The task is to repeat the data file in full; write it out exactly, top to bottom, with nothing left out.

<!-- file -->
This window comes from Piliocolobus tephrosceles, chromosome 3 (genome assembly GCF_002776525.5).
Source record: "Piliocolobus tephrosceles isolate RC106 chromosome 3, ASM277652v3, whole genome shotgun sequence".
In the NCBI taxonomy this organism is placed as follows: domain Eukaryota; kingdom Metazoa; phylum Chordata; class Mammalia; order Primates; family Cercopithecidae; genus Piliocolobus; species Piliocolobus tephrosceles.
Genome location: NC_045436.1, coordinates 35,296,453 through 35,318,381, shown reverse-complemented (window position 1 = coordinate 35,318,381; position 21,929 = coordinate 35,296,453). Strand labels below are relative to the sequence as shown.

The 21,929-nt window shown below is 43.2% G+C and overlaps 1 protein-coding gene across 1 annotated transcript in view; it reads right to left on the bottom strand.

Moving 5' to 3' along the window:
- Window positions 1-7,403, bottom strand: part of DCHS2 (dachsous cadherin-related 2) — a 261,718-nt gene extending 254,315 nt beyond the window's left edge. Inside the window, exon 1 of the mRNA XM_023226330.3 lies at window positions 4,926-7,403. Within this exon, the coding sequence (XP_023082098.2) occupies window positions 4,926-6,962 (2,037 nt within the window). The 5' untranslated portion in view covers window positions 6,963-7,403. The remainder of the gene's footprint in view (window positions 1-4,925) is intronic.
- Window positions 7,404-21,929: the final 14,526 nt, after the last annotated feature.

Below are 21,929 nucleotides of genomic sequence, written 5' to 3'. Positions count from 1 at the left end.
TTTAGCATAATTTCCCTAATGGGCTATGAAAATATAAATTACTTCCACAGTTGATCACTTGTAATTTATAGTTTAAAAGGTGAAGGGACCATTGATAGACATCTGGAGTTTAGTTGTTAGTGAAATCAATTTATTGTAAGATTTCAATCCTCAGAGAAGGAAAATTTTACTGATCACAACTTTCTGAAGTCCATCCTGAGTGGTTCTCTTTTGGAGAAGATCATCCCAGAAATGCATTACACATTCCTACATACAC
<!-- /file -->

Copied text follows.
This window comes from Piliocolobus tephrosceles, chromosome 3 (genome assembly GCF_002776525.5).
Source record: "Piliocolobus tephrosceles isolate RC106 chromosome 3, ASM277652v3, whole genome shotgun sequence".
In the NCBI taxonomy this organism is placed as follows: domain Eukaryota; kingdom Metazoa; phylum Chordata; class Mammalia; order Primates; family Cercopithecidae; genus Piliocolobus; species Piliocolobus tephrosceles.
Genome location: NC_045436.1, coordinates 35,296,453 through 35,318,381, shown reverse-complemented (window position 1 = coordinate 35,318,381; position 21,929 = coordinate 35,296,453). Strand labels below are relative to the sequence as shown.

The 21,929-nt window shown below is 43.2% G+C and overlaps 1 protein-coding gene across 1 annotated transcript in view; it reads right to left on the bottom strand.

Moving 5' to 3' along the window:
- Window positions 1-7,403, bottom strand: part of DCHS2 (dachsous cadherin-related 2) — a 261,718-nt gene extending 254,315 nt beyond the window's left edge. Inside the window, exon 1 of the mRNA XM_023226330.3 lies at window positions 4,926-7,403. Within this exon, the coding sequence (XP_023082098.2) occupies window positions 4,926-6,962 (2,037 nt within the window). The 5' untranslated portion in view covers window positions 6,963-7,403. The remainder of the gene's footprint in view (window positions 1-4,925) is intronic.
- Window positions 7,404-21,929: the final 14,526 nt, after the last annotated feature.

Below are 21,929 nucleotides of genomic sequence, written 5' to 3'. Positions count from 1 at the left end.
TTTAGCATAATTTCCCTAATGGGCTATGAAAATATAAATTACTTCCACAGTTGATCACTTGTAATTTATAGTTTAAAAGGTGAAGGGACCATTGATAGACATCTGGAGTTTAGTTGTTAGTGAAATCAATTTATTGTAAGATTTCAATCCTCAGAGAAGGAAAATTTTACTGATCACAACTTTCTGAAGTCCATCCTGAGTGGTTCTCTTTTGGAGAAGATCATCCCAGAAATGCATTACACATTCCTACATACAC